Women who undergo oophorectomy for benign indications are more likely to develop colorectal cancer, according to Swiss researchers’ population-based analysis of nearly 50 years of medical records.1

“This study supports other studies that show a connection between estrogen and colorectal cancer risk,” said Electra Paskett, PhD, MSPH, Marion N. Rowley Professor of Cancer Research at The Ohio State University College of Public Health in Columbus, in an interview with Cancer Therapy Advisor.

“It’s been shown in cell cultures that estradiol and estrogen receptor agonists can cause an inhibitory effect on colorectal cancer cell growth. We have a biologic reason for why this could occur and for the association between hormone replacement therapy and colorectal cancer risk reduction—confirming the association among women who have oophorectomy.”

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Dr Paskett said that women who undergo oophorectomy may need more frequent screening for colorectal cancer depending on family history and that physicians should make sure these patients understand their increased risk for the disease. She added that nothing in these results suggested that surgeons should stop performing oophorectomies for benign indications.

“It’s not a done deal that just because a woman has an oophorectomy she’s going to get colon cancer,” Dr Paskett said. “There are things that can be done to mitigate the risk. The important thing is we know these women are at increased risk for colon cancer, so let’s inform them and change their medical management to deal with that.”

For the study, researchers reviewed records collected in the Swedish Patient Registry, the Swedish Cancer Registry, and the Cause of Death Registry for all women who underwent oophorectomy from 1965 to 2011. The team divided patients into cohorts by age at oophorectomy (ages 15–39, 40–49, 50–59, and 60–85 years) and by time at which the procedure took place (1965–1984, 1985–1994, 1995–2004, and 2005–2011). Median follow-up was 18 years.

The 195 973 women in the study had a standardized incidence ratio (SIR) of 1.30% (95% CI, 1.26 – 1.35) for colorectal cancer compared with the general population. Of the total cohort, 3150 women (1.6%) were eventually diagnosed with the disease. Women in the youngest cohort were at lower risk than the other age groups, but they were still at elevated risk compared with older women:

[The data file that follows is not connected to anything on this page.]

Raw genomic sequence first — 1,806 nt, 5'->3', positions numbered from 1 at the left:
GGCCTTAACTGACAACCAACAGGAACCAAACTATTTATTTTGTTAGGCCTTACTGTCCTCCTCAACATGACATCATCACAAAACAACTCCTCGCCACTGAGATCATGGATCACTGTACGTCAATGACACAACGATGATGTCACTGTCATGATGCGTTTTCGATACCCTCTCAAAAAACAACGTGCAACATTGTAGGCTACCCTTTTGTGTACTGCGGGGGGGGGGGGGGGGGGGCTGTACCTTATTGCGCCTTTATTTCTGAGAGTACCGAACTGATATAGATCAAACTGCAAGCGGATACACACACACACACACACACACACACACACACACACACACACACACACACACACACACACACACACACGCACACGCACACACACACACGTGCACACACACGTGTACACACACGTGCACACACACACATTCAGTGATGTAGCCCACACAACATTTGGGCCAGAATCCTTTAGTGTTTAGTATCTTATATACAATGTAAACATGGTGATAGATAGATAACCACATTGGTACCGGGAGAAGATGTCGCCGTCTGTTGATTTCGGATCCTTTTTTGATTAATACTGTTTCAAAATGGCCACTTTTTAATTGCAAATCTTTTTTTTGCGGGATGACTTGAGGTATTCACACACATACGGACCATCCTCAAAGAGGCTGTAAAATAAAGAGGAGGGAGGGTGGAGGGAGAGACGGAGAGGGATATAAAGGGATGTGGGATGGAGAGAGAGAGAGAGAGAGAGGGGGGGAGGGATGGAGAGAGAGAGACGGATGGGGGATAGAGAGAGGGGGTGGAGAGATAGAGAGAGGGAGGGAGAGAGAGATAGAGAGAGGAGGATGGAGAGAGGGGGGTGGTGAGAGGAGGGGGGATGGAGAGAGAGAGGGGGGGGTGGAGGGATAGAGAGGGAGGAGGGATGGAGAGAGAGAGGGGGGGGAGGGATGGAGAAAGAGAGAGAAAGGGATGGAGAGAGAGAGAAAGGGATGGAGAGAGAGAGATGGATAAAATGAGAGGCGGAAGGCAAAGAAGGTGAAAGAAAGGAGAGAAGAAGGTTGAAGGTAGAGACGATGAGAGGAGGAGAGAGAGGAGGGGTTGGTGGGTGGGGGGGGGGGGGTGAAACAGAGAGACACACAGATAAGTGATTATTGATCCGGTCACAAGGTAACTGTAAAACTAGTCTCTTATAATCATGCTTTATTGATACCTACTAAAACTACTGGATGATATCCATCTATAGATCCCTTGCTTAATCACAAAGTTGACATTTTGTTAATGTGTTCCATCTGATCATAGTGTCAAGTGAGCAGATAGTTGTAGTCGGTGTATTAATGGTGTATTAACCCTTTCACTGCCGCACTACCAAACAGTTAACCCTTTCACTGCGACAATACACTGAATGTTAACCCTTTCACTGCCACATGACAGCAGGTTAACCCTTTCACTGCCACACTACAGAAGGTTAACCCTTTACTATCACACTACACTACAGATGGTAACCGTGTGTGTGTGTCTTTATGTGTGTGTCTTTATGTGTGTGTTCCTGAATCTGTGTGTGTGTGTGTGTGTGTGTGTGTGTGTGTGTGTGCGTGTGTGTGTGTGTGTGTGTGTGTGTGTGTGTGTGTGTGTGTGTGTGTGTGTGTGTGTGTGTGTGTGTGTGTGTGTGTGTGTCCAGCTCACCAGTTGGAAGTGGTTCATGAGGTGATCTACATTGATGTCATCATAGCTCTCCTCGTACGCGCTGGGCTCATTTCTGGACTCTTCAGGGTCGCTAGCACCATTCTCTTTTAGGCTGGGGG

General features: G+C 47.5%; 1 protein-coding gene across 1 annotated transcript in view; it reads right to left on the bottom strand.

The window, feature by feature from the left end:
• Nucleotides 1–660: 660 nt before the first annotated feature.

Age Cohort (n)

SIR (95% CI)

15-39 Years (40 774)

1.10 (0.97 – 1.23)

40–49 Years (76 358)

1.26 (1.19 – 1.33)

50–59 Years (45 060)

1.30 (1.22 – 1.39)

60–85 Years (33 781)

1.48 (1.38 – 1.60)

In multivariate analysis, women who underwent bilateral oophorectomy had a higher risk for colorectal cancer than those who had only unilateral oophorectomy (hazard ratio, 2.28; 95% CI, 1.33 – 3.91). Researchers determined that the time period women underwent oophorectomy was not statistically significant, but women were most likely to develop colorectal cancer within 4 years of the procedure (SIR, 1.66; 95% CI, 1.51 – 1.81).

Mark Welton, MD, colorectal surgeon and chief of staff at Stanford Health Care in Stanford, CA, said it was difficult to draw any conclusions from these results, noting that the authors wrote, “…no specific recommendations can be made from the present study.”

RELATED: Body Mass Index Associated With Colorectal Cancer Mortality Risk

“We see a correlation but cannot make any causation link,” Dr Welton told Cancer Therapy Advisor. “The link might simply be that patients in their 40s who undergo oophorectomy may also present with colorectal cancer through independent means in their 50s. It’s hard to imagine that any sort of pathophysiology can lead to the development of cancer in 1 to 4 years. If that was the case, you would expect to see that in the age 15–39 cohort in an equal distribution as in the age 40–49 cohort.”

Editor’s Note: The title of this article was changed to clarify that women who undergo oophorectomy for benign indications are more likely to develop colorectal cancer.


  1. Segelman J, Lindström L, Frisell J, Lu Y. Population-based analysis of colorectal cancer risk after oophorectomy. Br J Surg. 2016;103(7):908-915.